In his final State of the Union address in January, President Barack Obama called on the world to end malaria. On Feb. 9, he released his FY17 budget proposal, which contained a $71 million increase for the President’s Malaria Initiative (PMI), bringing the total to $745 million (and an additional $129M from redirected Ebola funds). He has also requested $1.35 billion for the Global Fund to Fight AIDS, Tuberculosis and Malaria –making the U.S. government a leader in fighting this preventable and treatable disease.
What pushed malaria to the top of the president’s health and development agenda? Why the intense focus right now on the world’s oldest and deadliest disease?
We are at a critical juncture in the malaria fight. For the first time in history, the end of this disease is in sight. Since 2000, progress in the fight against malaria has been unprecedented, with the most stunning accomplishments occurring in sub-Saharan Africa, which carries about 90 percent of the global malaria burden.
In recognition of this historic moment, the International Center for Journalists (ICFJ) and Malaria No More created a new program called “Covering Malaria Elimination in Africa: A Fellowship for U.S. Journalists.” The program gave seven U.S. journalists the opportunity to travel to Tanzania for a five-day study tour. Journalists came away with a deeper understanding of what strategies have led to the progress on malaria, and what it will take to end the disease for good.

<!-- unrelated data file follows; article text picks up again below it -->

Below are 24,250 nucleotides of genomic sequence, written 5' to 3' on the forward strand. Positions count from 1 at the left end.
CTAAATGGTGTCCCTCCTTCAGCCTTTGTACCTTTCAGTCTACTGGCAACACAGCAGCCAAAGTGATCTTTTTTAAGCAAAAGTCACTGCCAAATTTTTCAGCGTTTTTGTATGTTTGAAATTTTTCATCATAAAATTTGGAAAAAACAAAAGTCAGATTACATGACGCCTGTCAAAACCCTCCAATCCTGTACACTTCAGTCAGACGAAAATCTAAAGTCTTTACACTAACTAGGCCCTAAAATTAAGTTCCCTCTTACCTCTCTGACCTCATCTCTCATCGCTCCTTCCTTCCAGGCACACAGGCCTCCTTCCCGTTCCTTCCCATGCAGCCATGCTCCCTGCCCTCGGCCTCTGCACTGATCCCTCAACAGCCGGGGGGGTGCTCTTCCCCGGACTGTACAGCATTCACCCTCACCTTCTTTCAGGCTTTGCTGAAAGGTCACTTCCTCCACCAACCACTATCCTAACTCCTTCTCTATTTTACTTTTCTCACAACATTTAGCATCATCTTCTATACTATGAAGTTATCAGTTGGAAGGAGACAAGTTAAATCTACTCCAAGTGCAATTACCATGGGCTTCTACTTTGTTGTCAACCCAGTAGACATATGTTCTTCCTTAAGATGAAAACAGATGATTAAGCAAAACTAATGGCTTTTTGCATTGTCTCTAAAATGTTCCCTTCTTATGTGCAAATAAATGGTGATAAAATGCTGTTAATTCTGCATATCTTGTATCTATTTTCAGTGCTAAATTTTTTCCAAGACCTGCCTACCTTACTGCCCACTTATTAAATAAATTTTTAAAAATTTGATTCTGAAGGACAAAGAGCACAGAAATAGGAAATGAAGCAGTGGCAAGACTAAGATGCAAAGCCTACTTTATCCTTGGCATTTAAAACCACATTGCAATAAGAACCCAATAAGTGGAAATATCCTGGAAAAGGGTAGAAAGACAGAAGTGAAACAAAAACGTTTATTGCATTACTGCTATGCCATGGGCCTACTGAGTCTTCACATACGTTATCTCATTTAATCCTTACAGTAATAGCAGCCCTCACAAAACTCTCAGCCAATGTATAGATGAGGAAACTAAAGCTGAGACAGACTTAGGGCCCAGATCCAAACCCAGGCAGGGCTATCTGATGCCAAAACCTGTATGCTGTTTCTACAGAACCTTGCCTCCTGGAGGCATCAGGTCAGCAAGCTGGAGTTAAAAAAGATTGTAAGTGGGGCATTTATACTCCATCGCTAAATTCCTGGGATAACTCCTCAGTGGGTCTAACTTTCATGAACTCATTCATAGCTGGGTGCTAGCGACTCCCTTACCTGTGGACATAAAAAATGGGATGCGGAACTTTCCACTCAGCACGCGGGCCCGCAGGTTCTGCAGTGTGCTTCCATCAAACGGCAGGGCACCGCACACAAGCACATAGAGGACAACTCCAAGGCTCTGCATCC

The United States is a global leader in the fight against this disease, spending more than $1 billion a year on malaria through PMI, the Global Fund, and research and development efforts. African leaders are also playing a key role. The African Union is set to endorse a roadmap for elimination on the continent by 2030.
From 2000 to 2015, Tanzania has reduced malaria incidence by between 50 percent and 75 percent.
The reporting fellowship took place May 8-13, 2016. During the tour, participants visited clinics and treatment centers, met locals who are most affected, attended briefings with health officials and disease experts, heard from organizations that are working to control or eliminate the disease, and talked with local journalists covering the issue.
Participants produced stories based on the information gathered and contacts made during the tour.